“Women ask each other questions, share content-related songs or poems, and get together on Shabbos to catch up and learn,” says Rebbetzin Shmidman. “We’re part of something bigger. I was on the subway and a woman said, ‘You’re Nach Yomi.’ We’re all talking the same language and learning our canon together. It’s extremely powerful.”

Two years ago, OU Women’s Initiative introduced Nach Shabbat, an annual program where Nach Yomi educators visit various communities as scholars in residence, with the goal of fostering interest in Nach and encouraging women to join in the daily learning.

Nach Yomi Instructor Michal Horowitz says Nach Yomi created a global virtual Beit Midrash. 

Chaburah comes from the word chibur, connectivity, and it’s connecting us through our most powerful, beautiful, enlightening and impactful tool — the Torah,” she says.

Rebbetzin Fried is grateful for the many relationships she’s cultivated through her participation in Nach Yomi. 

“The camaraderie and friendship with others who learn, and with the teachers, is indescribable,” she says. “During Covid, we had the zechus to ‘bring’ several Nach Yomi teachers to Dallas via Zoom. The Nach Shabbos scholar-in-residence programs allowed us to bring the teachers into our homes and our community, creating a lasting bond of friendship.”

In January and earlier this month, 500 women celebrated the completion of the second Nach Yomi cycle in person at Siyumim in Israel and North America. Both included seudot mitzvot, dancing, remarks by Rebbetzin Shmidman and shiurim by Michal Horowitz.

The first event, attended by 130 women, was held at the Nefesh B’Nefesh Aliyah Campus in Jerusalem. Keynote speakers included Sivan Rahav Meir, OU Executive Vice President and Chief Operating Officer Rabbi Dr. Josh Joseph, and OU Israel Director of Community Programming and L’Ayla Women’s Learning Initiative Zemira Ozarowski. Prior to the Siyum, OU Women’s Initiative led two days of Torah V’Chessed programming, attended by 100 women. Smaller communities worldwide held their own Siyumim as well.

“Last year we ran tiyulim based on our learning,” says Rebbetzin Shmidman. “In light of the war, we wanted to connect with the people of Israel this year, so we combined our learning with chessed and volunteerism. Activities included a challah bake and barbecue with chayalot at an army base, visiting displaced citizens from Shlomit, and an agricultural activity at a hydroponic lettuce farm close to Bet Shemesh.

350 women also celebrated a Siyum in North America at Teaneck’s Congregation Keter Torah. Prior to the Siyum, Nach Yomi instructors Stacey Goldman and Horowitz delivered shiurim to a packed audience. Keynote speakers included OU Women’s Initiative Commission Co-chair Nomi Rotblat, Nach Yomi participant and mother of a fallen soldier Jennifer Airley, and OU Managing Director of Communal Engagement Rabbi Yaakov Glasser.

“The Women’s Initiative Nach Yomi Siyum was an extraordinary tribute to the thousands of women whose personal, familial, and communal lives have been elevated and transformed through the inspired engagement of learning Nach,” he says. “Personally, the women of my own Kehila in Passaic, as well as my extended family, lived each day of the Nach Yomi cycle through the lens of the timeless messages of our Prophets…Our community has already experienced expansion in the number of women committed to learning this next cycle. The Siyum was an awe-inspiring moment of true unity and purpose in celebrating this community of women, and the incredible accomplishment of completing Nach.”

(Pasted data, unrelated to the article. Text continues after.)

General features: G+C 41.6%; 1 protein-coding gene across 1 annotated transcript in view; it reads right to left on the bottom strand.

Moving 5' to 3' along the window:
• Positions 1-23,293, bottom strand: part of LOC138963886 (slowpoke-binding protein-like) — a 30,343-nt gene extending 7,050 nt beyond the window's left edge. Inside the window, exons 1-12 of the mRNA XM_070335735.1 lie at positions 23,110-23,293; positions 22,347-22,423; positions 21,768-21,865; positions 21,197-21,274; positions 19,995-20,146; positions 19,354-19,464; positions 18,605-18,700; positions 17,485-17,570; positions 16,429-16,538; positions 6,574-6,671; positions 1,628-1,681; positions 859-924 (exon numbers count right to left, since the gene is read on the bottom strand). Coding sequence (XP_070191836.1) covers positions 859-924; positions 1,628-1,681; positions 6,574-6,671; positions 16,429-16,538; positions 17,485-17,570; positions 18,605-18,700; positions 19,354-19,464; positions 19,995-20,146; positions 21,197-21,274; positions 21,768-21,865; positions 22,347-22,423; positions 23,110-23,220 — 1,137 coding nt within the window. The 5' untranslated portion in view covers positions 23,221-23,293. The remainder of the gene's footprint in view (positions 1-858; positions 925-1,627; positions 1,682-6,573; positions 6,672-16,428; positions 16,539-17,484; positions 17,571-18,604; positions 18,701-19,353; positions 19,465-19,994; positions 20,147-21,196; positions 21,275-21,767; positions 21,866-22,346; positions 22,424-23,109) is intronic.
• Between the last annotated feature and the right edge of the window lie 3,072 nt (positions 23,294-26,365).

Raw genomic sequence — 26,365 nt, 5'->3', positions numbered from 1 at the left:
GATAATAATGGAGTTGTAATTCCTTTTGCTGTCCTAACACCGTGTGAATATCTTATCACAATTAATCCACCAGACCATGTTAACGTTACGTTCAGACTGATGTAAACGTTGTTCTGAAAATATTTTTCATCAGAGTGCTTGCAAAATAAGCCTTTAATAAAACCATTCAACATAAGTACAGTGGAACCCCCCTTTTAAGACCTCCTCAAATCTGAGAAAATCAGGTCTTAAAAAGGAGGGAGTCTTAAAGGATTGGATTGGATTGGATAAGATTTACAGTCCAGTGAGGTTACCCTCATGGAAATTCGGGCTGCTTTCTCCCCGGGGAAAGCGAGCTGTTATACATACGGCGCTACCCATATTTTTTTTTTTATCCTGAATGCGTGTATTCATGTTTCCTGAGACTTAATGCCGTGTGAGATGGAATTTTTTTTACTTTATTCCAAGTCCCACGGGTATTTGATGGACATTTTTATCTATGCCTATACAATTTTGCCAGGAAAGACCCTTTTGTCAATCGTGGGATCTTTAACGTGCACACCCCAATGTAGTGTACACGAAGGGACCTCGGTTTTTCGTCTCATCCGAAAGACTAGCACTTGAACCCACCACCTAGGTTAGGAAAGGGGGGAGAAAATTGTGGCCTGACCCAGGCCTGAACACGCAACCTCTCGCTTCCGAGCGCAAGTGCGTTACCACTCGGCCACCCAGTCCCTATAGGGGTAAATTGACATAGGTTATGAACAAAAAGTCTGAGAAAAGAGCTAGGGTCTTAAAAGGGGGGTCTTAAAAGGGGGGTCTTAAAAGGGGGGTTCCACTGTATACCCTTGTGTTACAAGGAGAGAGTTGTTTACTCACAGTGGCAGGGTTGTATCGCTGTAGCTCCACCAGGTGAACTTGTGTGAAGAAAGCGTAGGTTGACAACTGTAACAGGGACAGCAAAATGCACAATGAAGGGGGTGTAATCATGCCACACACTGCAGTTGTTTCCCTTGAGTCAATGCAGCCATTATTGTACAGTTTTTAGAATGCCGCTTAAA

The third Nach Yomi cycle began on February 1, and 14,000 women have registered to date, something that continues to inspire Rebbetzin Shmidman.

“For so many people who are doing it again and again, this is part of their lives. They’re committing 15 minutes to Torah every day.”

When asked why anyone would be interested to relearn all 19 books again, she points to Jennifer Airley of Ramat Beit Shemesh. Airley found comfort in returning to her Nach Yomi learning following the tragic death of her son, Binyamin Meir, in Gaza on November 18. She continues to view the program as nourishment for her soul.

“The finishing of a cycle is just the beginning,” Airley says. “The first cycle gave me an overview of all the sefarim I never learned before. I’m excited to go through it again, because now I get to go deeper. We get to see these nevuos coming true in our times… you can hear Hashem talking to you. It’s so precious that we are zocheh not just to have Nach, but to be able learn it.”

Nomi Rotblat adds, “The commentators tell us that the phrase Chazak Chazak V’Nitchazek, which we recite when we finish a book or a course of study, refers to our looking to the future. We aren’t satisfied with past accomplishments, but V’Nitchazek, let us be strong as we begin again. The real simcha is about continuing in our learning. I know that we all look forward to this next Nach Yomi cycle, with its new presentations, voices, and teachings.”

Rebbetzin Shmidman hopes that the conclusion of the second cycle will inspire others to join the Nach Yomi program, even if the prospect of completing 19 books seems daunting.

“Not everybody crosses the finish line, and that’s okay,” she says. “It’s 742 perakim – one day more is one day more of learning.”

Jackie Sharman of Jerusalem has been part of the Nach Yomi program since the program’s relaunch in 2020 and has just begun cycle three.

“Learning Nach is about learning our shared biblical history,” she says. “That informs and teaches how we are today. To whoever is thinking about joining this program, I would say, just do it. It will enrich your life. It has certainly enriched mine.”

To register for the third Nach Yomi cycle, visit